Have a full discussion with your agent all the way through. Be open; tell him/her that you do want coverage, that you want good business relations, that you do not want to have a loss or to file a claim BUT, if the time comes, you want speedy resolution and full payment of your loss. Good, reputable companies want the same. If you have done your homework in advance, it will save a lot of hassles.

    I am in the position where I have had to do this. I have an inventory; I have gathered the evaluations of my own collection from other competent friends. I have a policy with extra/additional amount; my collection is valued at a fraction of its replacement value, but enough to cover my investment. AND, my policy states these values are "agreed" in advance, so as to obviate any hassles in case of loss.

    So, it can be done. Happy to answer any questions should further help be needed.
    Good luck,
  8. Perry

    Perry Curious about Wooden Canoes

    Totally agree
  9. Perry

    Perry Curious about Wooden Canoes

    Hello, I'm a newbie here. I came across this Paddle that my Dad bought back in about 1970. It is 63" long and 5 1/2" wide. Dad passed away shortly after purchasing and this has been sitting in a closet since. Question is, is there any value to this paddle? The sticker does say Fredericton. I've looked on ebay etc, and can't find anything like it. Any help regarding this would be appreciated, Thanks Perry[​IMG][​IMG]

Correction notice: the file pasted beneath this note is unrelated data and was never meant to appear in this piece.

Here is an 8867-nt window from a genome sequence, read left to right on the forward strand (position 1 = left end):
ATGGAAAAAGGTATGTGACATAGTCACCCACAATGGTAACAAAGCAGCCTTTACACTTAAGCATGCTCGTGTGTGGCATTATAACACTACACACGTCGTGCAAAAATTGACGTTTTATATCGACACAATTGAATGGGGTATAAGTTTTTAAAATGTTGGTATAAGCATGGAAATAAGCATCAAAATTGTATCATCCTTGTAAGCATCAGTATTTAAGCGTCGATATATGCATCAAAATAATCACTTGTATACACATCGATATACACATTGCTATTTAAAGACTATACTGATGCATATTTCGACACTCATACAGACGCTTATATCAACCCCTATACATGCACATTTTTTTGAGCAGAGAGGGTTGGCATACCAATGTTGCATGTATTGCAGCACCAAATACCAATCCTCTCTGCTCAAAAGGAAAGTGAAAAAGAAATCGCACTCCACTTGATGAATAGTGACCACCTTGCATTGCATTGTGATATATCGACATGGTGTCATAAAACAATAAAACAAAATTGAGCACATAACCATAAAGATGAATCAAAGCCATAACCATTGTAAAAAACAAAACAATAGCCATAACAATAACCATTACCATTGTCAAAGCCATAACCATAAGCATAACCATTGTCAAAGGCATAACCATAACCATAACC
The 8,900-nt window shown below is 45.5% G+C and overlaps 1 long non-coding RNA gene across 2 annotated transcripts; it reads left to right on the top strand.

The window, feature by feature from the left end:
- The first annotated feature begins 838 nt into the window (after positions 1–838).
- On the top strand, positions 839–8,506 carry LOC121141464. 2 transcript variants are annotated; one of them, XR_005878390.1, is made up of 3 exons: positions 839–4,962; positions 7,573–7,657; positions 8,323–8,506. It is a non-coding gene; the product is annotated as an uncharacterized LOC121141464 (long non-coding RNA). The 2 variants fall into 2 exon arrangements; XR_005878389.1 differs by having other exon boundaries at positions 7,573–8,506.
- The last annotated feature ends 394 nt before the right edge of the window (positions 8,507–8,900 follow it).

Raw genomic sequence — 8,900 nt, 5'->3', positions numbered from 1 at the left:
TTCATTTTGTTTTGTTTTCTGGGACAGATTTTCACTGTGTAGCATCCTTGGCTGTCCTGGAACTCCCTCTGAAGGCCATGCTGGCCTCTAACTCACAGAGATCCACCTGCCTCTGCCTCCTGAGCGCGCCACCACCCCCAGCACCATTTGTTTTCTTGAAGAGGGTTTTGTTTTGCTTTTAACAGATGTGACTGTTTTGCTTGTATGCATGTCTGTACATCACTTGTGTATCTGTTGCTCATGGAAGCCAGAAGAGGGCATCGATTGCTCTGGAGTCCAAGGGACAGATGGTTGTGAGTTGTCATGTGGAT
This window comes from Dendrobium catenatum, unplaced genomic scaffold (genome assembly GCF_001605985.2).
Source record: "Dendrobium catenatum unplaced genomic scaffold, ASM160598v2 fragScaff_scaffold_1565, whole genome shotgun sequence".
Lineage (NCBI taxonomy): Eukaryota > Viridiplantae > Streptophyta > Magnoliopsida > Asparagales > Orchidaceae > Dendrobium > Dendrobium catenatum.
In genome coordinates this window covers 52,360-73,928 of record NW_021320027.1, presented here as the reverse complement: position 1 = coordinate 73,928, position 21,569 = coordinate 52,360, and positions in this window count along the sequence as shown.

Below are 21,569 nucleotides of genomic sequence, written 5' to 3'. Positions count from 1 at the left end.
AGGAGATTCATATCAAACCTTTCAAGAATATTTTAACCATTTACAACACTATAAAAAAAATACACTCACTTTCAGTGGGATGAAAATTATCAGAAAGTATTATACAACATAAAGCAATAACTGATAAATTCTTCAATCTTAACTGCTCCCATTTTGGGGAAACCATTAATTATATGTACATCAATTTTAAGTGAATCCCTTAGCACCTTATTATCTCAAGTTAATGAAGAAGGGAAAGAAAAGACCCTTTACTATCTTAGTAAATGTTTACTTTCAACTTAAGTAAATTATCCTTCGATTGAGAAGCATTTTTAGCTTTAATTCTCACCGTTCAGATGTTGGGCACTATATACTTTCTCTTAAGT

Attached Files:

  10. Andre Cloutier

    Andre Cloutier Firestarter. Wicked Firestarter.

    Dave, have a look at your policy, if its an all risk there may be a sub limit for sporting goods but not likely any thing specific. is it a commercial or home owners? once thats sorted, if i was adjusting your loss i would simply ask you for a suitable replacement for each. I think you'd have an easier time demonstrating , for example, a replacement cost for a new birdseye paddle from a contemporary supplier rather than playing the antique factor up. Shaw and Tenney for example will charge more for a new paddle than i think anyone could sell acomparable antique paddle for. In this case you'd surely be better served and make it a less complicated claim for the adjuster by presenting your loss this way if replacement cost is what the policy makes provision for. Feel free to contact me if you wish, Best of luck, Andre